What are the exceptions of absolute liability?

Dangerous Substances: Only if a dangerous substance is used, the defendant will be held strictly liable “substances that are “dangerous” escape from his premises.

A dangerous substance might be defined as any material that will create mischief or harm if it escapes, for the purposes of establishing strict responsibility. Dangerous items include explosives, hazardous gases, electricity, and other such items.

Another requirement for holding the defendant strictly accountable is that the material must escape from the premises and not be within the defendant’s access after it has escaped.

For example, the defendant’s property contains a poisonous plant. The plant’s leaves fall onto the plaintiff’s property and are eaten by his cattle, who die as a result. The loss will be the defendant’s responsibility. The defendant, on the other hand, would not be liable if the plaintiff’s cattle entered the defendant’s grounds and ate the poisonous leaves and died. In the case of Reads v. Lyons & Co., the court decided that if there is no escape, the defendant cannot be held accountable.

Non-natural Use: A non-natural use of the land is required to establish strict responsibility. The water gathered in the reservoir was ruled a non-natural use of the land in the decision of Rylands v. Fletcher. Water storage for home purposes is termed natural use. However, the Court ruled that holding water for the purpose of energizing a mill was not natural. When it comes to the expression “If the term “non-natural” is used, it should be remembered that there must be some unique use that increases the risk to others. Natural uses of land include the supply of cooking gas through pipeline, electric wiring in a home, and so on. For example, if a spark escapes from the defendant’s fireplace and creates a fire, the defendant will not be held accountable because it was a natural use of the land.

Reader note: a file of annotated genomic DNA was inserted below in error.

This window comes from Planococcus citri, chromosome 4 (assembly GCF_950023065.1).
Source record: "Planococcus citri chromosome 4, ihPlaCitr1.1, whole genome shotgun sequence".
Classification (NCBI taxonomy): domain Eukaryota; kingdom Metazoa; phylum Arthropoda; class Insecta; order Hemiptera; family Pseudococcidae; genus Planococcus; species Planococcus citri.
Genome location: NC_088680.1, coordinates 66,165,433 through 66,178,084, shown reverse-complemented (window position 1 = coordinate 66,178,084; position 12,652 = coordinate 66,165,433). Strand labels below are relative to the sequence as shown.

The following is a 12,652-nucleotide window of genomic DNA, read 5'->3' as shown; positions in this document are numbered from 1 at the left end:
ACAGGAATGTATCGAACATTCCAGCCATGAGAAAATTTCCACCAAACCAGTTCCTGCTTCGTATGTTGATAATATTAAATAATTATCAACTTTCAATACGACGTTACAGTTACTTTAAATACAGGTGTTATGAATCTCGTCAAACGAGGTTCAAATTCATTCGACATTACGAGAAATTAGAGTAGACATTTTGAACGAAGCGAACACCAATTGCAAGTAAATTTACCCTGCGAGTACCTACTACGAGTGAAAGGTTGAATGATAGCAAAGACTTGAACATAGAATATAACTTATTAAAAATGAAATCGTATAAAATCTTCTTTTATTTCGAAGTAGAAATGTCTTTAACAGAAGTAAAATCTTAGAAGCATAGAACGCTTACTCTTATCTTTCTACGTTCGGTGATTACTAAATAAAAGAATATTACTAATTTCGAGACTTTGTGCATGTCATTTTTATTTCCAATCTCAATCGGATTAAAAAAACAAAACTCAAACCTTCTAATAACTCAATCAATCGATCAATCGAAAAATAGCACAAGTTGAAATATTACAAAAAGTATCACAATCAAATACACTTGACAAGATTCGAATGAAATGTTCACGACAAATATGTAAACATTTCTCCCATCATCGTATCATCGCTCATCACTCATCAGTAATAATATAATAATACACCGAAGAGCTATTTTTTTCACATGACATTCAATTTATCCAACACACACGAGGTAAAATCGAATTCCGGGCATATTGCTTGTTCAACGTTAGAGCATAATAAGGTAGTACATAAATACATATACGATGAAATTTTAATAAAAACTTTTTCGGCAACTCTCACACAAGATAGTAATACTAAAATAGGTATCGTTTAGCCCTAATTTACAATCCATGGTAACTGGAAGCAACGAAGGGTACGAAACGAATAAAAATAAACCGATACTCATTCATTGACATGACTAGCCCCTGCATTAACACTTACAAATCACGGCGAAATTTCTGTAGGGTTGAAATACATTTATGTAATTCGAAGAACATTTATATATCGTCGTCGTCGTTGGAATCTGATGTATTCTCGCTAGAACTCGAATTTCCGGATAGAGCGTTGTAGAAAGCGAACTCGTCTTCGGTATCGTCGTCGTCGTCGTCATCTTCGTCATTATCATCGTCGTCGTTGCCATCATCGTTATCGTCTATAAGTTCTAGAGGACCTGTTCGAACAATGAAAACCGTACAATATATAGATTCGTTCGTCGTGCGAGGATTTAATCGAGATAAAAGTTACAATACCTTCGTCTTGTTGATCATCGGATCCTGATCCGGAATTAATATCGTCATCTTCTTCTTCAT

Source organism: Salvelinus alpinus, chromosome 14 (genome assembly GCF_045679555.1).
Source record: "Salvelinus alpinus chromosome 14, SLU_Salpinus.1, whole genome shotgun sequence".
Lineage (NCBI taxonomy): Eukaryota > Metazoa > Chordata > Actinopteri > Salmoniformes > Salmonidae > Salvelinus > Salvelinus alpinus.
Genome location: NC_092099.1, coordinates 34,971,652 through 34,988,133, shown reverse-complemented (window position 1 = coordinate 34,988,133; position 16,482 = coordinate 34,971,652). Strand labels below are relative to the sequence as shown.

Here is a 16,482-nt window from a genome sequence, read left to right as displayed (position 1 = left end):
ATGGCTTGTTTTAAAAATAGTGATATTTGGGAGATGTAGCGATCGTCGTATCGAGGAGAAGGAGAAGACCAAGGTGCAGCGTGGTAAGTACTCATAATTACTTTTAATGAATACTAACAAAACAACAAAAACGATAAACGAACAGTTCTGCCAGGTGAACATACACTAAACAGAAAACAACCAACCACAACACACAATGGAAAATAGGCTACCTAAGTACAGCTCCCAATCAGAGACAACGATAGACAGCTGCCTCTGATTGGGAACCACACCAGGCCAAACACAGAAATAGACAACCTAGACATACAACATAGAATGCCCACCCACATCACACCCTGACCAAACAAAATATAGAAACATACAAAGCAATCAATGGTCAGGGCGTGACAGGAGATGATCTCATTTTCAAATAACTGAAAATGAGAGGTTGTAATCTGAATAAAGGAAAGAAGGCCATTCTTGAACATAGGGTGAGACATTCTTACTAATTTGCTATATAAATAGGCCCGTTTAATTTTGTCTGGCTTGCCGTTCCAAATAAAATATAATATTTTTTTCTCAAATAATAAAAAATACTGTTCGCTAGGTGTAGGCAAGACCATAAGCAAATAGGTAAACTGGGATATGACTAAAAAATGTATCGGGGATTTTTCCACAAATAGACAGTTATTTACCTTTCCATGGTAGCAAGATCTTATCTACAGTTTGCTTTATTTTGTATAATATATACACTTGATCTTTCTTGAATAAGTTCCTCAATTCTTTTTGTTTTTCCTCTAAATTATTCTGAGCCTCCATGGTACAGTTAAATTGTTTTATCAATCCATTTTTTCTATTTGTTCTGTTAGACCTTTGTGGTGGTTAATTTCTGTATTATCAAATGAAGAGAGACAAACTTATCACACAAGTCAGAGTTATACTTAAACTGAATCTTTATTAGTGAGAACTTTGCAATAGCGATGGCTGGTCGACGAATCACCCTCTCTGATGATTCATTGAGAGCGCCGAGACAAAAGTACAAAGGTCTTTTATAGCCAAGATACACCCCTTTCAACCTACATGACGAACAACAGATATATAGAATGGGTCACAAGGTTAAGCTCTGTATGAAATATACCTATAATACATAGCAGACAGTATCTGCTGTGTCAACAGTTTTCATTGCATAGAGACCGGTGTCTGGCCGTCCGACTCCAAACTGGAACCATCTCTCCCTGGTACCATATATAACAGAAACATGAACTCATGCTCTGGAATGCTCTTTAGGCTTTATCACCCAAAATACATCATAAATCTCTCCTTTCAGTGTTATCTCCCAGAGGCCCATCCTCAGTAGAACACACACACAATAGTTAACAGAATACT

To create a strict liability, all three conditions must be met at the same time.

Exception to the Rule of Strict Liability

Plaintiff’s Fault: If the plaintiff is at fault and any damage results, the defendant will not be held accountable because the plaintiff came into touch with the dangerous object.

In the case of Ponting v Noakes, the plaintiff’s horse died after entering the defendant’s land and eating some poisonous leaves. The defendant could not be held strictly accountable for the loss because it constituted a wrongful incursion, according to the Court.

Act of God: An event that is beyond the control of any human agency is referred to as a “act of God.” Such activities occur solely as a result of natural causes and cannot be stopped, even with extreme prudence and foresight. If the harmful substance escapes due to an unforeseeable and natural incident that could not have been controlled in any way, the defendant would not be liable for the loss.

Third-Party Act: The rule does not apply when the damage is caused by the actions of a third-party. The term “third party” refers to someone who is neither the defendant’s servant nor has the defendant any contract with them or authority over their employment. However, where the actions of a third party can be predicted, the defendant must use caution. He will be held accountable if this does not happen.

The Court concluded that the defendant would not be liable in the case of Box v Jubb, where the defendant’s reservoir overflowed because a third party discharged his drain into the defendant’s reservoir.

Plaintiff’s Consent: This exception is based on the principle of violenti non fit injuria.

For example, if A and B are neighbors and share the same water supply, which is located on A’s land, and the water escapes and causes harm to B, B will not be entitled to sue for damages because A is not responsible for the damage.

Absolute Liability

In simple terms, the rule of absolute liability is the rule of strict liability minus the exclusions. In the case of MC Mehta v Union of India, the rule of absolute liability was established in India. This is one of the most important decisions concerning the concept of absolute liability.

The circumstances of the case are that some oleum gas from industrial leaked in a certain neighborhood of Delhi. Many people were harmed as a result of the breach. The Supreme Court therefore based the rule of absolute liability on the rule of strict liability, stating that the defendant would be accountable for the damage inflicted regardless of the strict liability exceptions.